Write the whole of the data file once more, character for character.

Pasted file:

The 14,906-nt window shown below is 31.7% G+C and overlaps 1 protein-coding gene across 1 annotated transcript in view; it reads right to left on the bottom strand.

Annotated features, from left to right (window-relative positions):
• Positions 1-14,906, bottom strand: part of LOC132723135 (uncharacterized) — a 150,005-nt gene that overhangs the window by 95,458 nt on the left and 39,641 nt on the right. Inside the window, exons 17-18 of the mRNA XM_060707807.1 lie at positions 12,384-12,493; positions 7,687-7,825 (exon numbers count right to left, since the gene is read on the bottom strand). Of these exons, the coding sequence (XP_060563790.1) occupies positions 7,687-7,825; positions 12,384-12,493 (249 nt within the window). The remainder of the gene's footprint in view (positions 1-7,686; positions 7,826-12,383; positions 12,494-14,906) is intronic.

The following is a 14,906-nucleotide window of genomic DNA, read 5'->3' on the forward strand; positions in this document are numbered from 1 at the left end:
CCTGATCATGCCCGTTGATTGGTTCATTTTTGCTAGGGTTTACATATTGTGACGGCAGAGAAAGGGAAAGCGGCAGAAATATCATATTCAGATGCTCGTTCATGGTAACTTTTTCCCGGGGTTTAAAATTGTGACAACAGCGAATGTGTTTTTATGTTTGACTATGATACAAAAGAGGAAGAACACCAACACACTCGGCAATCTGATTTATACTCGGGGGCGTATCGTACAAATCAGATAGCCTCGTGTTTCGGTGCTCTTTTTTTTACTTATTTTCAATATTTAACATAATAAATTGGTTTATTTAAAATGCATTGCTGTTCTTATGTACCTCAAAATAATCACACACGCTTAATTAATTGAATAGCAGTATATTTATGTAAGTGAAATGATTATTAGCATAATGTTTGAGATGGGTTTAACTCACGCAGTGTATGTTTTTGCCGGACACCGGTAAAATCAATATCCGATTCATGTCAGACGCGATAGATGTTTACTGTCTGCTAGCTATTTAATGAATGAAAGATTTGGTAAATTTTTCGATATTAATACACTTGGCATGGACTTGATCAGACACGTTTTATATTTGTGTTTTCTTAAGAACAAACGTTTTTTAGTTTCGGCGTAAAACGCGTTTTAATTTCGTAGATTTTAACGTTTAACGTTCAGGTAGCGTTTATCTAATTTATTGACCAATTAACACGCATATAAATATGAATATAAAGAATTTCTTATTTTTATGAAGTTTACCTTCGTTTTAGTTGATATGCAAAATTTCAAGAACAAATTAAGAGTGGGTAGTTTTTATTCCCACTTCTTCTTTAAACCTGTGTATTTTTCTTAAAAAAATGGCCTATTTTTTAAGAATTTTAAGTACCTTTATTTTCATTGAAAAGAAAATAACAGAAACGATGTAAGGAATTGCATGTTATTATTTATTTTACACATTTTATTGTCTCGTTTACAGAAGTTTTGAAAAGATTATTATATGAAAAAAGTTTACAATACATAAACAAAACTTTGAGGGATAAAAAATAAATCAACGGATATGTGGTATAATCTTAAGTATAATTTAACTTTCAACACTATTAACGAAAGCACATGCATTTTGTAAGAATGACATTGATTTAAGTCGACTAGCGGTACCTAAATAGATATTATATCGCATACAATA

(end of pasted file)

The 14,906-nt window shown below is 31.7% G+C and overlaps 1 protein-coding gene across 1 annotated transcript in view; it reads right to left on the bottom strand.

Annotated features, from left to right (window-relative positions):
• Positions 1-14,906, bottom strand: part of LOC132723135 (uncharacterized) — a 150,005-nt gene that overhangs the window by 95,458 nt on the left and 39,641 nt on the right. Inside the window, exons 17-18 of the mRNA XM_060707807.1 lie at positions 12,384-12,493; positions 7,687-7,825 (exon numbers count right to left, since the gene is read on the bottom strand). Of these exons, the coding sequence (XP_060563790.1) occupies positions 7,687-7,825; positions 12,384-12,493 (249 nt within the window). The remainder of the gene's footprint in view (positions 1-7,686; positions 7,826-12,383; positions 12,494-14,906) is intronic.

The following is a 14,906-nucleotide window of genomic DNA, read 5'->3' on the forward strand; positions in this document are numbered from 1 at the left end:
CCTGATCATGCCCGTTGATTGGTTCATTTTTGCTAGGGTTTACATATTGTGACGGCAGAGAAAGGGAAAGCGGCAGAAATATCATATTCAGATGCTCGTTCATGGTAACTTTTTCCCGGGGTTTAAAATTGTGACAACAGCGAATGTGTTTTTATGTTTGACTATGATACAAAAGAGGAAGAACACCAACACACTCGGCAATCTGATTTATACTCGGGGGCGTATCGTACAAATCAGATAGCCTCGTGTTTCGGTGCTCTTTTTTTTACTTATTTTCAATATTTAACATAATAAATTGGTTTATTTAAAATGCATTGCTGTTCTTATGTACCTCAAAATAATCACACACGCTTAATTAATTGAATAGCAGTATATTTATGTAAGTGAAATGATTATTAGCATAATGTTTGAGATGGGTTTAACTCACGCAGTGTATGTTTTTGCCGGACACCGGTAAAATCAATATCCGATTCATGTCAGACGCGATAGATGTTTACTGTCTGCTAGCTATTTAATGAATGAAAGATTTGGTAAATTTTTCGATATTAATACACTTGGCATGGACTTGATCAGACACGTTTTATATTTGTGTTTTCTTAAGAACAAACGTTTTTTAGTTTCGGCGTAAAACGCGTTTTAATTTCGTAGATTTTAACGTTTAACGTTCAGGTAGCGTTTATCTAATTTATTGACCAATTAACACGCATATAAATATGAATATAAAGAATTTCTTATTTTTATGAAGTTTACCTTCGTTTTAGTTGATATGCAAAATTTCAAGAACAAATTAAGAGTGGGTAGTTTTTATTCCCACTTCTTCTTTAAACCTGTGTATTTTTCTTAAAAAAATGGCCTATTTTTTAAGAATTTTAAGTACCTTTATTTTCATTGAAAAGAAAATAACAGAAACGATGTAAGGAATTGCATGTTATTATTTATTTTACACATTTTATTGTCTCGTTTACAGAAGTTTTGAAAAGATTATTATATGAAAAAAGTTTACAATACATAAACAAAACTTTGAGGGATAAAAAATAAATCAACGGATATGTGGTATAATCTTAAGTATAATTTAACTTTCAACACTATTAACGAAAGCACATGCATTTTGTAAGAATGACATTGATTTAAGTCGACTAGCGGTACCTAAATAGATATTATATCGCATACAATA